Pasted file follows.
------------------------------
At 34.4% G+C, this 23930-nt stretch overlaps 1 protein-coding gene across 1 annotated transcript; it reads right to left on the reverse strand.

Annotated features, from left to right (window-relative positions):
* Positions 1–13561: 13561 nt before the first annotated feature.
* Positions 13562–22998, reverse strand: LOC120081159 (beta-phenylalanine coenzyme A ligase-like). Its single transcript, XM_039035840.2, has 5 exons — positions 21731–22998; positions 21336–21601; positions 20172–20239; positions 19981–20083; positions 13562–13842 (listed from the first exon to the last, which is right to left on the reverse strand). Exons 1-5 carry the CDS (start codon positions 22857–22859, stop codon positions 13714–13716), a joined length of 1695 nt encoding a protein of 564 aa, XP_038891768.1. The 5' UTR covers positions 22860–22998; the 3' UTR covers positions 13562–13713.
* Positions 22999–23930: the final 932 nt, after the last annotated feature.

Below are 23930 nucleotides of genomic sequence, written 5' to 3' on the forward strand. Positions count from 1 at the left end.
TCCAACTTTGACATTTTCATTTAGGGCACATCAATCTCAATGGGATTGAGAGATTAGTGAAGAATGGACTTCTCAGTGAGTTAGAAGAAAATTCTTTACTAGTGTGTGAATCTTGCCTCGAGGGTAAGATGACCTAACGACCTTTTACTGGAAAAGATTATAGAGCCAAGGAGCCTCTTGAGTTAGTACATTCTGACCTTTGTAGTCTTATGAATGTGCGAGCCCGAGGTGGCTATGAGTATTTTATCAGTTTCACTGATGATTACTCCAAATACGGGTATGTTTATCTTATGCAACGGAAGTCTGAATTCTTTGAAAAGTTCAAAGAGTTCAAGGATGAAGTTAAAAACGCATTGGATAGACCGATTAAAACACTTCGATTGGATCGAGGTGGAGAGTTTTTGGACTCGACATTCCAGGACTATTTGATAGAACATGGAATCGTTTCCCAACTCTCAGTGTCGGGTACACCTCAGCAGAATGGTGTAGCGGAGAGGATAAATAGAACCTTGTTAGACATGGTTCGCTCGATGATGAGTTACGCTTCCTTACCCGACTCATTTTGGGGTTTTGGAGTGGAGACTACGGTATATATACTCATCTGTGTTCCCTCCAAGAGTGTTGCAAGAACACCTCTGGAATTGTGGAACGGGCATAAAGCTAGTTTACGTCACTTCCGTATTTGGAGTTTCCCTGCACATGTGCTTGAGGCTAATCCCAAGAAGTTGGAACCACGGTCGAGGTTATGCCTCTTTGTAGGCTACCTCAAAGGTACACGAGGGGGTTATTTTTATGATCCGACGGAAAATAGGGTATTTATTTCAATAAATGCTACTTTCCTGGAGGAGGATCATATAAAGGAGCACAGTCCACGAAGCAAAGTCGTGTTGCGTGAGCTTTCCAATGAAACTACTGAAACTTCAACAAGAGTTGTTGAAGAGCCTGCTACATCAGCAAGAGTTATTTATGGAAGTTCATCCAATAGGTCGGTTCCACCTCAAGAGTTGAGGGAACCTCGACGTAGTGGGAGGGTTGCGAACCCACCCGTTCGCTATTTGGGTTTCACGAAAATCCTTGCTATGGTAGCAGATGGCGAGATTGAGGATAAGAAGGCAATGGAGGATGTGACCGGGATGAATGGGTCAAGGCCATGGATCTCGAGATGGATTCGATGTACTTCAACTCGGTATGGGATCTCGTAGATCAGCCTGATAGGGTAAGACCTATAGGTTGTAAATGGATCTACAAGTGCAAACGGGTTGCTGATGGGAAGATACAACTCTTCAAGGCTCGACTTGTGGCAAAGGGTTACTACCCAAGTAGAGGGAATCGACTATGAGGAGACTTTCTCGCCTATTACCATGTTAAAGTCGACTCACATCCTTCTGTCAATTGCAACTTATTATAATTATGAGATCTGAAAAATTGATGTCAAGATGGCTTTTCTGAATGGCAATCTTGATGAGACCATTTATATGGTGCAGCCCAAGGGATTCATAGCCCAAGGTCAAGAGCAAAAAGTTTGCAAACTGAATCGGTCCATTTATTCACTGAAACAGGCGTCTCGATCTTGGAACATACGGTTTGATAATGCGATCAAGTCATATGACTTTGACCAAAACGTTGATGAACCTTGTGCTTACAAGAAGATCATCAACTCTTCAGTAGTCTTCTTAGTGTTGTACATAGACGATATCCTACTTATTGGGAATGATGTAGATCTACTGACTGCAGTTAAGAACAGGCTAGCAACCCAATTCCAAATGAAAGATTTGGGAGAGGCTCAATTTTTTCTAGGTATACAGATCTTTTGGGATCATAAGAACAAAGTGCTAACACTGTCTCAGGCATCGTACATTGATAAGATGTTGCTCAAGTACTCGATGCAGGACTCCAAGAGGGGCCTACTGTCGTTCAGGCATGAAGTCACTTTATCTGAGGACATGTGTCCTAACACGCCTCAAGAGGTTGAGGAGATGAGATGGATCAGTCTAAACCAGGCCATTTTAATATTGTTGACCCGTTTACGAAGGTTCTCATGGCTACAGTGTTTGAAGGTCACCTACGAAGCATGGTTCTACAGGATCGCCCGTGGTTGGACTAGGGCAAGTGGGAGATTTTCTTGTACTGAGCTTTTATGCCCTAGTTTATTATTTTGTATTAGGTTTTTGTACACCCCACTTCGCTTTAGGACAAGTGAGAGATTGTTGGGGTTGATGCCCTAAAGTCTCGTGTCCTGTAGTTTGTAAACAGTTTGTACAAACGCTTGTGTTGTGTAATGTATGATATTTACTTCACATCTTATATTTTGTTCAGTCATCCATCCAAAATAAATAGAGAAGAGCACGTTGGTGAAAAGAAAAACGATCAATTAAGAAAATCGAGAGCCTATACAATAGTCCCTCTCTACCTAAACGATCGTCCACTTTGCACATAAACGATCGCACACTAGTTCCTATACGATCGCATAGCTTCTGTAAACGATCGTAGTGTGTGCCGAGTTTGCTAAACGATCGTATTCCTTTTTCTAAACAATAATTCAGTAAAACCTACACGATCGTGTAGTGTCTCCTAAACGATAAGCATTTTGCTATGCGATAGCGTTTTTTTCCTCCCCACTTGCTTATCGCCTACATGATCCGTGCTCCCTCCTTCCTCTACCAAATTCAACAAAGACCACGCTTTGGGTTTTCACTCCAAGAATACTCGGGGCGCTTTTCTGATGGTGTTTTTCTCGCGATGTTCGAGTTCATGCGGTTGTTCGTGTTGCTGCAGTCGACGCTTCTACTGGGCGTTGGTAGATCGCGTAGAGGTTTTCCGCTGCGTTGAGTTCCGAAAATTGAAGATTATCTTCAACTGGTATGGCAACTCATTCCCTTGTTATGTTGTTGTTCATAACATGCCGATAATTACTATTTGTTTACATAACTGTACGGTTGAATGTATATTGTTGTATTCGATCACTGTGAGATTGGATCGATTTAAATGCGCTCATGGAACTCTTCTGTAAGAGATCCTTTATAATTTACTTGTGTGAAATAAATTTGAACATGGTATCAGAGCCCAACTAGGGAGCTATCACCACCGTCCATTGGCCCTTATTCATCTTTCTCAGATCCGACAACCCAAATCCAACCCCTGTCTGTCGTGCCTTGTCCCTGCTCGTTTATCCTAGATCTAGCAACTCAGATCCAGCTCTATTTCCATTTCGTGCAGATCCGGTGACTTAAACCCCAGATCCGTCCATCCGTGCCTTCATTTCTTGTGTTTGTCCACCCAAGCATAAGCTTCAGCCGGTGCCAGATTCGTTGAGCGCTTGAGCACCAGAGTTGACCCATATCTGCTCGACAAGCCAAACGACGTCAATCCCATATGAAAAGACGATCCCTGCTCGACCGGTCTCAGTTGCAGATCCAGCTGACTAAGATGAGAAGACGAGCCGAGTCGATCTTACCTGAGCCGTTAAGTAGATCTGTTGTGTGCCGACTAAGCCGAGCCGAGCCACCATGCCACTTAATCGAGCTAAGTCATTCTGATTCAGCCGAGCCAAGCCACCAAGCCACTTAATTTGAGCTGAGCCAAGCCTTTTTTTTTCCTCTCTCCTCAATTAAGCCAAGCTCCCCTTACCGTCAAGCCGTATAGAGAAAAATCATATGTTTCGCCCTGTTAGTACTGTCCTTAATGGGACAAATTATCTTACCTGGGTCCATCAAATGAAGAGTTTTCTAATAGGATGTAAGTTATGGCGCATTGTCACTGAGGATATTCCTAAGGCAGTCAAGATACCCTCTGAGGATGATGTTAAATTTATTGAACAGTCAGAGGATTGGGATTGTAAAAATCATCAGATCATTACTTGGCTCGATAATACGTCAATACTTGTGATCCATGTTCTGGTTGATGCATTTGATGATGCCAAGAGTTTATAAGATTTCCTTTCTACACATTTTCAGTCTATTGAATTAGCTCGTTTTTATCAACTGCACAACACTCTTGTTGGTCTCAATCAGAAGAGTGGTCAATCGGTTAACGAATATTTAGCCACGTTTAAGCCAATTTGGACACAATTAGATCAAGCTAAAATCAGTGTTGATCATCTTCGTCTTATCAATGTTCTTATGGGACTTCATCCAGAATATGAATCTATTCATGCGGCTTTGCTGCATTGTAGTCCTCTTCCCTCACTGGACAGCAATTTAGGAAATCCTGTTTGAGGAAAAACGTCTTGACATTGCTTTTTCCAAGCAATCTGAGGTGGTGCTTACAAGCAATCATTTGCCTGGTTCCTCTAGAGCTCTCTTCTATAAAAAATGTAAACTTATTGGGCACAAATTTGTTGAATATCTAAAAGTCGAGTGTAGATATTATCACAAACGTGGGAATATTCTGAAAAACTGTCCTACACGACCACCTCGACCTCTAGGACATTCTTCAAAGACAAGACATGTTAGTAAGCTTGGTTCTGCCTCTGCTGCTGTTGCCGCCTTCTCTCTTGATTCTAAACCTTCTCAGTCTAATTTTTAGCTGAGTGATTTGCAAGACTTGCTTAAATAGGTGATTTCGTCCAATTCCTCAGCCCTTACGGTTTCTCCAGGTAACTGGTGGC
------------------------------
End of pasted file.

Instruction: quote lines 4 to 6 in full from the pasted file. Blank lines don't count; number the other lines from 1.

* Positions 13562–22998, reverse strand: LOC120081159 (beta-phenylalanine coenzyme A ligase-like). Its single transcript, XM_039035840.2, has 5 exons — positions 21731–22998; positions 21336–21601; positions 20172–20239; positions 19981–20083; positions 13562–13842 (listed from the first exon to the last, which is right to left on the reverse strand). Exons 1-5 carry the CDS (start codon positions 22857–22859, stop codon positions 13714–13716), a joined length of 1695 nt encoding a protein of 564 aa, XP_038891768.1. The 5' UTR covers positions 22860–22998; the 3' UTR covers positions 13562–13713.
* Positions 22999–23930: the final 932 nt, after the last annotated feature.

Below are 23930 nucleotides of genomic sequence, written 5' to 3' on the forward strand. Positions count from 1 at the left end.